Lord, if another member of the church sins against me, how often should I forgive? — Matthew 18:21
At the 2018 Bishops’ Academy, theologian Cynthia Moe-Lobeda reminded us of our call to “neighbour love,” to love the Lord your God with all your heart and soul and mind and strength, and to love your neighbour as yourself. She went on to say that if God loves the creation, then we must think of the creation as our neighbour.
I am reminded of this when I read today’s lesson. What if Peter had rephrased his question to Jesus as “Lord, if a neighbour sins against me, how often should I forgive?” Or, what if the neighbour asking the question was creation asking about us? How many times should creation forgive us for overfishing, deforesting, polluting, endangering species, desertification, commodifying or even just not paying attention?
Whether it is seventy-seven times, or seventy times seven, we are past the breaking point. The 1854 speech attributed to Chief Seattle included these words: “Whatever befalls the earth befalls the sons of the earth. If men spit upon the ground, they spit upon themselves. … The earth is precious to [God], and to harm the earth is to heap contempt on its creator.”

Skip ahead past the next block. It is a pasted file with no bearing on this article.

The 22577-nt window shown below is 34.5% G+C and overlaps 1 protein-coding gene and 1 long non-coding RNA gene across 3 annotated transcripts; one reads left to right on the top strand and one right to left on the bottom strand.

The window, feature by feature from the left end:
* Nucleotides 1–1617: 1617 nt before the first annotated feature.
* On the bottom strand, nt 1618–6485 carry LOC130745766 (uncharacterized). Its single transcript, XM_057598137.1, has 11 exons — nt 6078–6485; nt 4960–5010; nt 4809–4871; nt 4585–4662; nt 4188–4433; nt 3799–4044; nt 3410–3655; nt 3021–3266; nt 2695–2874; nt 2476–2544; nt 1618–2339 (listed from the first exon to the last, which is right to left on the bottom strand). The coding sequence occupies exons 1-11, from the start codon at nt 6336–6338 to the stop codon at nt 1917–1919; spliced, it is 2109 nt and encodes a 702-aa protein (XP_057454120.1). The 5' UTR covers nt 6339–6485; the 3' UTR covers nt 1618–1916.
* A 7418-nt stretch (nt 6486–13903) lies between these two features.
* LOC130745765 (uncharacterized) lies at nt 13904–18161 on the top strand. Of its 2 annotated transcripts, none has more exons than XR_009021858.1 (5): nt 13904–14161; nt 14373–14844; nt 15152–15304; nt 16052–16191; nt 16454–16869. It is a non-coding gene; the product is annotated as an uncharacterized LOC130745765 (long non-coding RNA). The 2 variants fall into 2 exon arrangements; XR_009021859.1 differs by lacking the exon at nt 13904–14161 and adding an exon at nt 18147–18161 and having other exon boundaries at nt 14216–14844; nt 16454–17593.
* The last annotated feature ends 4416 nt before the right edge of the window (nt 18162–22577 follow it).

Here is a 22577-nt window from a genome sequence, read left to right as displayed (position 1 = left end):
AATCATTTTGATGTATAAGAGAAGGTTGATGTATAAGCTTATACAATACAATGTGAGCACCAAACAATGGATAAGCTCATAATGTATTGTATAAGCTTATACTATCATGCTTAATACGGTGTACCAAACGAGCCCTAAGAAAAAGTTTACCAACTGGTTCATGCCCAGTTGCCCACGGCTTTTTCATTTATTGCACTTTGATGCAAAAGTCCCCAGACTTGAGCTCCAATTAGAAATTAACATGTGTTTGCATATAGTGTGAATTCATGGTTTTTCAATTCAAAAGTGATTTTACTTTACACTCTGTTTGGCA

How long until we don’t just know it in our heads, but know it in our hearts, and change the way we treat the creation, our neighbour?
Episcopal Church Presiding Bishop and Primate Michael Curry and the leaders of the Evangelical Lutheran Church in America (ELCA), the Anglican Church of Canada and the Evangelical Lutheran Church in Canada have provided this series of devotions.
This week’s meditation is from National Bishop Susan Johnson, Evangelical Lutheran Church in Canada.
See more about the Episcopal Ministry of Creation Care at https://episcopalchurch.org/creation-care